Mona Dash’s Konarak Express from ‘Untamed Heart’ to ‘A Certain Way’
At a recent book launch of Mona Dash’s A Certain Way, a poetry collection, it was rare to see the Indian audience animated in the questions and answers session. The book launch was interesting and unique in the sense that it was, in fact, a dual book launch combined with a literary agent, Aanchal Malhotra, and a publisher-poet, Yogesh Patel, present as an attraction. It worked because discussions in reference to Mona’s work revealed the insights into publishing and agency process in detail. Mona Dash’s novel, Untamed Heart, was published last year, but the poetry collection came hot from the press. The novel focuses on Mohini, a young, married woman, trapped in the boundaries of duty and routine. The story follows Mohini as she is losing her passion for life, and starts to dare to step out of the confines of her claustrophobic joint family home. On a journey, she makes a self-discovery as she releases her new sense of being. Mona read some excerpts from the book and said that the writing process had begun somewhere in chapter five. It intrigued the audience, prompting a question from the author C.G. Menon about the writing process. Mona highlighted one of the reasons as the developing plot necessitating the restructuring of the flow of reading, not forgetting the editors’ requiring changes in general.
Mona’s son was intrigued by the choice of the picture on the book cover for Mona’s poetry collection, A Certain Way. Yogesh Patel, the poet and publisher, who runs Skylark Publications UK, explained that the lion roaring represents a poet’s question as to why she has to behave in certain ways! While the locked door highlights the rejections. Yogesh then quoted Mona’s poem ‘Rejection’. He added, ‘A certain way also is about how a woman is expected to behave. If how you are expected to behave in Britain is one aspect, how you are expected to behave in India when you go back to visit folks with the suitcase of expectations is also a discovery of ‘a certain way’. As Saleem Peeradina writes on the blurb the domestic voice ‘explores the inner and outer landscapes. This collection is a magical journey into various landscapes.’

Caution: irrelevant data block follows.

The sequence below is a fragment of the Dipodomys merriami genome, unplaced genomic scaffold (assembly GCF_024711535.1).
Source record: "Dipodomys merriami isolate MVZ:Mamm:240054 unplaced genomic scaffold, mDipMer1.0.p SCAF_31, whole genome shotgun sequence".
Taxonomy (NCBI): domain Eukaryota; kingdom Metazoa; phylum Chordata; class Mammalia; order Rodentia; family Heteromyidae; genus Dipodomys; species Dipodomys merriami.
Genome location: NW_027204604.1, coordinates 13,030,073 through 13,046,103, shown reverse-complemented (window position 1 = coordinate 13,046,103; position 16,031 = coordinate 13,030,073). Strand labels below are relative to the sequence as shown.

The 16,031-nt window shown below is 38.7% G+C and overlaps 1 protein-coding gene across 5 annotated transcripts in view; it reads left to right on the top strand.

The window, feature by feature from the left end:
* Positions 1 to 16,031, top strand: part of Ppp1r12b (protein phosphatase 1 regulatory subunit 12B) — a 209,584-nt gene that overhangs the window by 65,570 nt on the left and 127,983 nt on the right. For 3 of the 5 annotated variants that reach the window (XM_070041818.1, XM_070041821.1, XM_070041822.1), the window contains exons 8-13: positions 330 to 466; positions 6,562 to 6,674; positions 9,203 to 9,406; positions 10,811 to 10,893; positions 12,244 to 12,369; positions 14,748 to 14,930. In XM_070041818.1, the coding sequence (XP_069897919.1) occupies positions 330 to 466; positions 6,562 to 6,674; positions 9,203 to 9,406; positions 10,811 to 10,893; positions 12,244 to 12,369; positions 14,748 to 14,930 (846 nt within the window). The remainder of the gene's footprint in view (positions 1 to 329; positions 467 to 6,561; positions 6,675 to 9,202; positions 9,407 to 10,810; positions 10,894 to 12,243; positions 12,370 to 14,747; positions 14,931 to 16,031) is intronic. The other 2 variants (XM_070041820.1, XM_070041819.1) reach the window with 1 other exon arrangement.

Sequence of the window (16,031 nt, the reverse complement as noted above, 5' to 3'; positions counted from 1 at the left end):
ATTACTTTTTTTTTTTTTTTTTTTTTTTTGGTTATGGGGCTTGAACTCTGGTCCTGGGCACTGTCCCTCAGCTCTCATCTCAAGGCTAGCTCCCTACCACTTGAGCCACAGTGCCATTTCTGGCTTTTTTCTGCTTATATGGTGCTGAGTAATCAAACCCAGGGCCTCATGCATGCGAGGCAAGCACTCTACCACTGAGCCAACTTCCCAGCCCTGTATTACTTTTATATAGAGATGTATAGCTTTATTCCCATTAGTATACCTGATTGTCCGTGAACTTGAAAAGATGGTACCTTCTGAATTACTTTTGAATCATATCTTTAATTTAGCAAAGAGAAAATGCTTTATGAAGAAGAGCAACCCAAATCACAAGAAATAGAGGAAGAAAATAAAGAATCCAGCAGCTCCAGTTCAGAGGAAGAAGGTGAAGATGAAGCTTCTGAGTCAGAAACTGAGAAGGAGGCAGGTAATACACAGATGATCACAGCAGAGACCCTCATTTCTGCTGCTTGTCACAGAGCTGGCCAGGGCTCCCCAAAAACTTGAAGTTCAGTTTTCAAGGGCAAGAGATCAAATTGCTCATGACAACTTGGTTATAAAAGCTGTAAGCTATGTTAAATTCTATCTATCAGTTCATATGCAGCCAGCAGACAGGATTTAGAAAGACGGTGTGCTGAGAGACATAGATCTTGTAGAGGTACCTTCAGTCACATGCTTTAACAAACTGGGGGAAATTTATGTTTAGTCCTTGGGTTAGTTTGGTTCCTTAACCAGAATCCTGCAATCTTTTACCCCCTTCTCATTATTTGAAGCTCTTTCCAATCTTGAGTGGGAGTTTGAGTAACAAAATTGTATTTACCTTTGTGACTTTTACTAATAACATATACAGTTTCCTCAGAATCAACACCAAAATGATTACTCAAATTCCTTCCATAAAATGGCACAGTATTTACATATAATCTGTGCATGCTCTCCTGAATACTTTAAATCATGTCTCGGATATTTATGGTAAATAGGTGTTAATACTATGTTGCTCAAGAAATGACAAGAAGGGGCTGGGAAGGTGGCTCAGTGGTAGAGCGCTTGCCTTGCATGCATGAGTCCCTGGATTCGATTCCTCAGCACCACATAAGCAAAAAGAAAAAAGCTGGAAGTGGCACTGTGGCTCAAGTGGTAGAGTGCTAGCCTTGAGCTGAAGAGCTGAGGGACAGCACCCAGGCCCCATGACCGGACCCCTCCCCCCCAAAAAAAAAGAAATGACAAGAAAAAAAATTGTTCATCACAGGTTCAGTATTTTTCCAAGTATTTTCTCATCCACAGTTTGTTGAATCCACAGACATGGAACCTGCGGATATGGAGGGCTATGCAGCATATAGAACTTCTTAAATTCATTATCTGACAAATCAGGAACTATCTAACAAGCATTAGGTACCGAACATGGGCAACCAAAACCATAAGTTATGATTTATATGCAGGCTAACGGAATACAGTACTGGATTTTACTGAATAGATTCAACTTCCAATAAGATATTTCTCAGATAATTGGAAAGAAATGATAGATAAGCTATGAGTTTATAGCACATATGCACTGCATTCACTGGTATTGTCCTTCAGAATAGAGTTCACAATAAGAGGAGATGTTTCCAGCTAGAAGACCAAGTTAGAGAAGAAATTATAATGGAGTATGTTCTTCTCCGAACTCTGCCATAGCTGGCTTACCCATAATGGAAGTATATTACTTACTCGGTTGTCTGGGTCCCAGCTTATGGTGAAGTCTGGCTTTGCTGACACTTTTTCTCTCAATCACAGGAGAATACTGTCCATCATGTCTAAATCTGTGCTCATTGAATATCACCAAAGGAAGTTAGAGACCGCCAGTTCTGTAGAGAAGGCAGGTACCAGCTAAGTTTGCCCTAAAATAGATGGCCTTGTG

Mona’s poems are gentle in tone and instead of adversities getting to her, she observes with the eyes of a novelist and extracts a beauty out of them in poetry. As she notes in her poem, ‘Home and Beyond’, she is upon Westminster Bridge and examines the hearts that crave for the home they left and moan about the place that is their new home:
There are many in this city
upon Westminster Bridge
who think if still
in the country they came from,
the one with the narrow roads,
smaller communities, they would be happier
The beauty there, the beauty here
Both unnoticed by unseeing eyes
Both ignored by accusing hearts
These sentiments can translate into becoming universal and homely. As it is evident in the poem, The Immigrant’s Song, chosen by Yogesh Patel and Reginald Massey for the current issue of eSkylark, downloadable free from https://tinyurl.com/lmzjwyu. When one can grumble about the rain, a poet grabs the opportunity to swap the lands and turn nostalgia into the warmth of a new home! It is the same rain, but a different land.
Suddenly, this country with its different skies
roses in the summer, lights in the winter,
becomes home, as well.
Someone in the audience drew attention to the poem, Konarak Express. It was for him the smell of the seats that was still immediate in London!
Here is the dilemma: In your own home, you question why you are required to behave in a certain way. The book launch enticed everyone to find out making the book a required reading.
Publisher’s website: www.skylarkpublications.co.uk
Mona Dash can be contacted at email@example.com